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millsThese short stories from the edge reveal the things we learn not to mention. 

A man I once knew, when attending his grandchildren’s birthdays, liked to tell the following joke: ‘We are born into this life wailing, raw and angry. And then it gets worse.’

Beckett-like dyspepsia is meant to shield us from life’s disappointments, but really cradles them solitary and close. A glance at the stories within Jennifer Mills’s first collection The Rest is Weight could mistake them for the same kind of cynicism. But Mills weights her narratives with too much emotional acuity for that to be true.

From the first story, the concisely mythological ‘Look Down with Me’, Mills is concerned with characters at the edge of things, whose actions and thoughts make them central. Alfie is a mute boy on Australia’s colonial frontier, whose family houses trackers for the night:

The trackers see me, they are watching, they’re only cigarette ends under hats in the shadow but I feel their eyes on me.

Watching does not mean recognition, however. Small potent details are hidden in plain sight, their significance apparent in retrospect once an act of terrible salvation takes place. Only five pages long, Look Down with Mepacks an incredible punch, due to, not despite, its considered brevity.

The through line on many of these stories is taut until relief snaps or slackens it. In ‘Crow Season’, a man with a cuffed wrist travelling the back roads accepts a lift from an older woman:

You gonna tell me what you were in for, she asks quietly.

I tug at my sleeve, but it’s too late …

Armed robbery, I say. Three years for aggravated.

She raises an eyebrow. What with?

Kebab skewer.

The woman laughs then … hands me a bobby pin.

Can you manage with that?

Maybe. I’m not much of a burglar.

Obviously. Hands up, this is a barbecue!

The characters in Mills’s stories loop around a centre. That centre may be an idea, a family, a crime, or the idea of more. In the affecting The Milk in the Sky’, two women lie next to one another in the back of a ute outside a pub dance.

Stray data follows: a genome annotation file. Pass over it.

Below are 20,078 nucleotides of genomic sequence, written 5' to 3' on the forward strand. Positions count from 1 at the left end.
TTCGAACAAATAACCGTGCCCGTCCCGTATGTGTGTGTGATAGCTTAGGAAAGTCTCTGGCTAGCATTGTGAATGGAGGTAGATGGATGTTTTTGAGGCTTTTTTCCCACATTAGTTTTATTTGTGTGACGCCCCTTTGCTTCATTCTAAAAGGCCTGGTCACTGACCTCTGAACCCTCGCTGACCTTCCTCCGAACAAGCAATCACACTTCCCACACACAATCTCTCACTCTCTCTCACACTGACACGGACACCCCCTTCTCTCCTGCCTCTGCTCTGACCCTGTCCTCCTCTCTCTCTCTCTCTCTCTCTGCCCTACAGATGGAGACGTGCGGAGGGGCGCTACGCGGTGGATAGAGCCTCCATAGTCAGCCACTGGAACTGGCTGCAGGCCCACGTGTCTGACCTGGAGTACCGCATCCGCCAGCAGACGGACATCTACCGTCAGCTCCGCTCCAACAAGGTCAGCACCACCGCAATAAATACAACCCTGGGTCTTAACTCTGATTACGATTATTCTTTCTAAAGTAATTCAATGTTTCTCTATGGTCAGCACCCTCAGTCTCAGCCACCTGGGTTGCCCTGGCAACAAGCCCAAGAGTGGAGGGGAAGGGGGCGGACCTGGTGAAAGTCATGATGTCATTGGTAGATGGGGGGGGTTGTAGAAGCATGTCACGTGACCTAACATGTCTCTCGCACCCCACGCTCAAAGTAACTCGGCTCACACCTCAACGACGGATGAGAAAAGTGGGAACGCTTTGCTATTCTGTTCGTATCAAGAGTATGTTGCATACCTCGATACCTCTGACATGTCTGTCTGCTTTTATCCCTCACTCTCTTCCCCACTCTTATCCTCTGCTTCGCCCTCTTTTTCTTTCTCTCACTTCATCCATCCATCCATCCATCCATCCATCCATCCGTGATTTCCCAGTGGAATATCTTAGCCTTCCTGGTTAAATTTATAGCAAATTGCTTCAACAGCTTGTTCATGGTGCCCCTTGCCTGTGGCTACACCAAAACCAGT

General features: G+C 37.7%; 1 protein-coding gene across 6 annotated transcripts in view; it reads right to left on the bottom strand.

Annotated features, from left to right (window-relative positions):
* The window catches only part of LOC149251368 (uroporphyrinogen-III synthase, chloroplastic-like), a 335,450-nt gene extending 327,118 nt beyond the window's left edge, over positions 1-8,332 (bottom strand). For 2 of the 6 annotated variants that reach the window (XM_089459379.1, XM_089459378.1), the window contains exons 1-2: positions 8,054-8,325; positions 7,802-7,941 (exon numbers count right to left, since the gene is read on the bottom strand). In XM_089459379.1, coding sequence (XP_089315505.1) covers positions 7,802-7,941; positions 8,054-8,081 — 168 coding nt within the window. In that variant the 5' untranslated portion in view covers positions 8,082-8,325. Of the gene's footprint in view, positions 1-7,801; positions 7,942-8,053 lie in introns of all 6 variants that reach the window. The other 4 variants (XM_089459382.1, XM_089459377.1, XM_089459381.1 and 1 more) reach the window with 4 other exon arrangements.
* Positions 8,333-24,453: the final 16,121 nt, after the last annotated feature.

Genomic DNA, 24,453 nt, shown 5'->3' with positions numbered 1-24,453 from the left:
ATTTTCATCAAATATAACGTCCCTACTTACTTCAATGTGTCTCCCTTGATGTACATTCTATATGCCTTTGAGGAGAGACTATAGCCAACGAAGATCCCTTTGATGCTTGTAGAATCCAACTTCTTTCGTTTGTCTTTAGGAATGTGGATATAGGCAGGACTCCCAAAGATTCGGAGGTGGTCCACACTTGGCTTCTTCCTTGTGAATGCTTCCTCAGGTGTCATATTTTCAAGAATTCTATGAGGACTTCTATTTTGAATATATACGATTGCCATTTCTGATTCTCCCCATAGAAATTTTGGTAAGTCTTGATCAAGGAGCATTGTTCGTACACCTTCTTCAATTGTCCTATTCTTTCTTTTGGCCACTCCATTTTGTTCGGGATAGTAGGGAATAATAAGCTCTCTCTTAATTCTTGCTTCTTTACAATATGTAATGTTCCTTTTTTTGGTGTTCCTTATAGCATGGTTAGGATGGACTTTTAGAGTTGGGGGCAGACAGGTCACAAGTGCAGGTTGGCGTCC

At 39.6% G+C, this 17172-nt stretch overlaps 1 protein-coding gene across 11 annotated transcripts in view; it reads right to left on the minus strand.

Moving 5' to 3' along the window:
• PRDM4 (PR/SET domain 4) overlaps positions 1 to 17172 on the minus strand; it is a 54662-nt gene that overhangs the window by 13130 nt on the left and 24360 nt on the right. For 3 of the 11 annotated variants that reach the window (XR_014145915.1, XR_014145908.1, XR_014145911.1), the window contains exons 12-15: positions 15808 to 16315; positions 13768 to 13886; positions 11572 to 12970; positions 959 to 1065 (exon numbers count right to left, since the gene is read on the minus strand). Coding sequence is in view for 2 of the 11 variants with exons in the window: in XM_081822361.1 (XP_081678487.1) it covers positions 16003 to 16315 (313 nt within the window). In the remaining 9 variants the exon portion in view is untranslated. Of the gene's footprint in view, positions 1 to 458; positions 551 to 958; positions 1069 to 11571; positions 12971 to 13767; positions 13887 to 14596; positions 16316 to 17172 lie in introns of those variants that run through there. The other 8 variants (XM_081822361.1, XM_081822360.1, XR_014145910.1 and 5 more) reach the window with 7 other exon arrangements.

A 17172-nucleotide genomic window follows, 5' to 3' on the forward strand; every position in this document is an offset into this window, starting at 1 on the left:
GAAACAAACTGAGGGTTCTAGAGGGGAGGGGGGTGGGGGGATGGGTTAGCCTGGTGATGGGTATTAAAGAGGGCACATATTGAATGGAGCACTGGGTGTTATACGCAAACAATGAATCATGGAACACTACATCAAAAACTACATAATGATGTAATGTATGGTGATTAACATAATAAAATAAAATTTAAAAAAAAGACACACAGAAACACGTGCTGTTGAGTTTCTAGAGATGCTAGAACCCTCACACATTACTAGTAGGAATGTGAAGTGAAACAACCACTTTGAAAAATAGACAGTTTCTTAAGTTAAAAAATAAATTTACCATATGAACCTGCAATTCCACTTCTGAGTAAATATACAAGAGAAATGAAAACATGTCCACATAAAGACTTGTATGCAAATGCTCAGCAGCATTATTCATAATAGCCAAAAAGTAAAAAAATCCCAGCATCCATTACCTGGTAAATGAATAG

(Trace) rests her lips on my shoulder, light so I can hardly feel it …

Where did that come from? I hear something catching in my throat; her hand’s resting against my back now, but this is the kind of thing you learn not to mention.

For Mills, desire is a stone in our mouths, we don’t spit it out – we talk around it.

In The Capital of Missing Persons’, a woman drives across half a continent towards an estranged sister. Carrying news of her mother’s death, she thinks of family as a ‘… kind of fog that won’t clear, a blind place in the mind. You navigate through it because you must, without knowing where you’re going … ‘ It is populated by ‘… runaways, selfish and childish … only loyal to our own endurance.

In Jude’, a woman waves goodbye to her mentally ill sister after a month of respite care. I love you, I think. It’s a selfish prayer. It’s the way we speak to the dead.’

Mills makes an awful necessity of our connections, the distance meted out by the iron-cast measure of how we feel.

Both in setting and style, The Rest is Weight ranges widely. The prose thins then fattens. Locations range from the bright humming silences of roadhouses and servos (Roadhouse’, ‘Hello, Satan’) to the soon-to-be-demolished and rising buildings of China (‘Demolition’, ‘Architecture’). The mood shifts from sharp exhalations of humour to the dislocation of mental illness.

It is only in some of the speculative moments, like ‘Demolition, that Mills loses her grip. These reach for but don’t quite grasp the precise exclusion of the extraneous that Kij Johnson achieved in her often dazzling short-story collection At the Mouth of the River of Bees. But a story like Moth, a Cronulla Kafkaesque, demonstrates that Mills is very nearly there.

There’s little inevitability to The Rest is Weight. Stories fall across the page in unexpected patterns like a rope suddenly cut loose.

A number of unusually impressive short-story collections has been released by Australian writers of late (Ryan O’Neill’s The Weight of a Human Heart, Chris Sommerville’s We Are Not The Same Anymore and Josephine Rowe’s Tarcutta Wake among them). The Rest is Weight easily stands amongst the best of them.

Jennifer Mills The Rest is Weight UQP 2012 PB 216pp $19.95

James Tierney is a freelance writer who blogs at A Long, Slow Goodbye and tweets as @ViragoHaus.

You can buy this book from Booktopia here or from Abbey’s here.

To see if it is available from Newtown Library, click here.

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